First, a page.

I'm playing a wizard in a D&D 3.5 campaign and I normally use the "shocking grasp" spell with unarmed attack (basically, touching the target). Occasionally tough were encounter enemies that it's not a good idea to touch (like lava creatures). The spell description simply says:
Your successful melee touch attack deals 1d6 points of electricity damage per caster level (maximum 5d6).
Where "touch attack" doesn't actually mean unarmed attack, but against what type of AC the attack is made. Also, while I can't find a reference in the player's rule book at the moment, it is acceptable in our campaign that a spell caster using such a spell can "hold the charge" (until an attack hits or the caster dismisses the spell, the caster can continue to attempt to deliver the spell).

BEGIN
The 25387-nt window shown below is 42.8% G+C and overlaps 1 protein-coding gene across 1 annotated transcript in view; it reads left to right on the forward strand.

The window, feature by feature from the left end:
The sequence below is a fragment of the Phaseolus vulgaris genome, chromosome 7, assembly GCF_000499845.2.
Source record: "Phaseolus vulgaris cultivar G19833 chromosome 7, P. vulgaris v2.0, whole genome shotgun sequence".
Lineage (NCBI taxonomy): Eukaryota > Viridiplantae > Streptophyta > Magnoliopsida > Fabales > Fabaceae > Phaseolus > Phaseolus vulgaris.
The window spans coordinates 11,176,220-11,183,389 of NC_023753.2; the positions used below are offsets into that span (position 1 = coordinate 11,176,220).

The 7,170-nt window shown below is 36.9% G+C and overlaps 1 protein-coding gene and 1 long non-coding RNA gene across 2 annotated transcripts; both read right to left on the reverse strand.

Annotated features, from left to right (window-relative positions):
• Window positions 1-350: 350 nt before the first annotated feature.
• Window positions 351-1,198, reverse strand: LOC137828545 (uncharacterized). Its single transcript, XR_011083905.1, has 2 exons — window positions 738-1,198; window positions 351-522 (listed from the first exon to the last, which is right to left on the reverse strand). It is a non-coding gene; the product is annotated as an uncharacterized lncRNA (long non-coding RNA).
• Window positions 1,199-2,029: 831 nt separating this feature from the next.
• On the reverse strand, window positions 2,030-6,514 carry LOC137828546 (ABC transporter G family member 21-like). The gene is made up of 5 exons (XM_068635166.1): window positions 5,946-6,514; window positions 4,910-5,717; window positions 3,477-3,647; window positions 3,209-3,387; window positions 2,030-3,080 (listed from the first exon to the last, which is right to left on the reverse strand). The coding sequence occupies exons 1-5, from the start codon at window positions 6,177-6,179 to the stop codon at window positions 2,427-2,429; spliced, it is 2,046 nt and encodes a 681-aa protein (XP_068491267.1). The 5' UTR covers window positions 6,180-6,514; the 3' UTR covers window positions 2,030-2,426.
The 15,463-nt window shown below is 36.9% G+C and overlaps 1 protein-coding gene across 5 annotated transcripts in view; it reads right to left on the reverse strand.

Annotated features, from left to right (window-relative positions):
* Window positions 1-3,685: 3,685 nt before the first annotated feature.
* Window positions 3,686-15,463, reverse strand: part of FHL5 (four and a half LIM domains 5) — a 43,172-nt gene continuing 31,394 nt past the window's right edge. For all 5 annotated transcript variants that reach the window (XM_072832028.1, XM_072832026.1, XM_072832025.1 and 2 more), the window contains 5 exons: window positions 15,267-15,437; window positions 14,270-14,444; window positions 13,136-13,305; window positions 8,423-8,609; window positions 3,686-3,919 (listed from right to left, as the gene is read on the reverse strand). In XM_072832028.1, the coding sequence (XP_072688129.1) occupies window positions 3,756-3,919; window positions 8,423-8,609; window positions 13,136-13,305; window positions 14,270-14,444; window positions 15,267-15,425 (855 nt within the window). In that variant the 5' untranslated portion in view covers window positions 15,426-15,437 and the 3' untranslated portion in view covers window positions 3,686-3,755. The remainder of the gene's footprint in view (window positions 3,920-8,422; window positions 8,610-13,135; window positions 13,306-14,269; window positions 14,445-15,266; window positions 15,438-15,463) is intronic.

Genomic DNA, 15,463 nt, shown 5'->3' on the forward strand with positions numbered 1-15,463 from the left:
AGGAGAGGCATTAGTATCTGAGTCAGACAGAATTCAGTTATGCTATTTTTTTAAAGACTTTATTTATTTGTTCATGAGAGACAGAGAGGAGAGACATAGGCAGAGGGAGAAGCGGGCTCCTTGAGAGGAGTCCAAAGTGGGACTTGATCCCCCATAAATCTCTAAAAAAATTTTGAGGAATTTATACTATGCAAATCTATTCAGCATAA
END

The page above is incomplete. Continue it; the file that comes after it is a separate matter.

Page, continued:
It was suggested that the caster can deliver a shocking grasp spell using a simple metal weapon - such as a dagger - instead of doing an unarmed attack.
It's a bit more complicated because I'd need to cast, draw the weapon then attack - total of two standard actions and one move action, which will require 2 rounds, but is there a reason it wouldn't work - according to the rules, common sense or any other reason?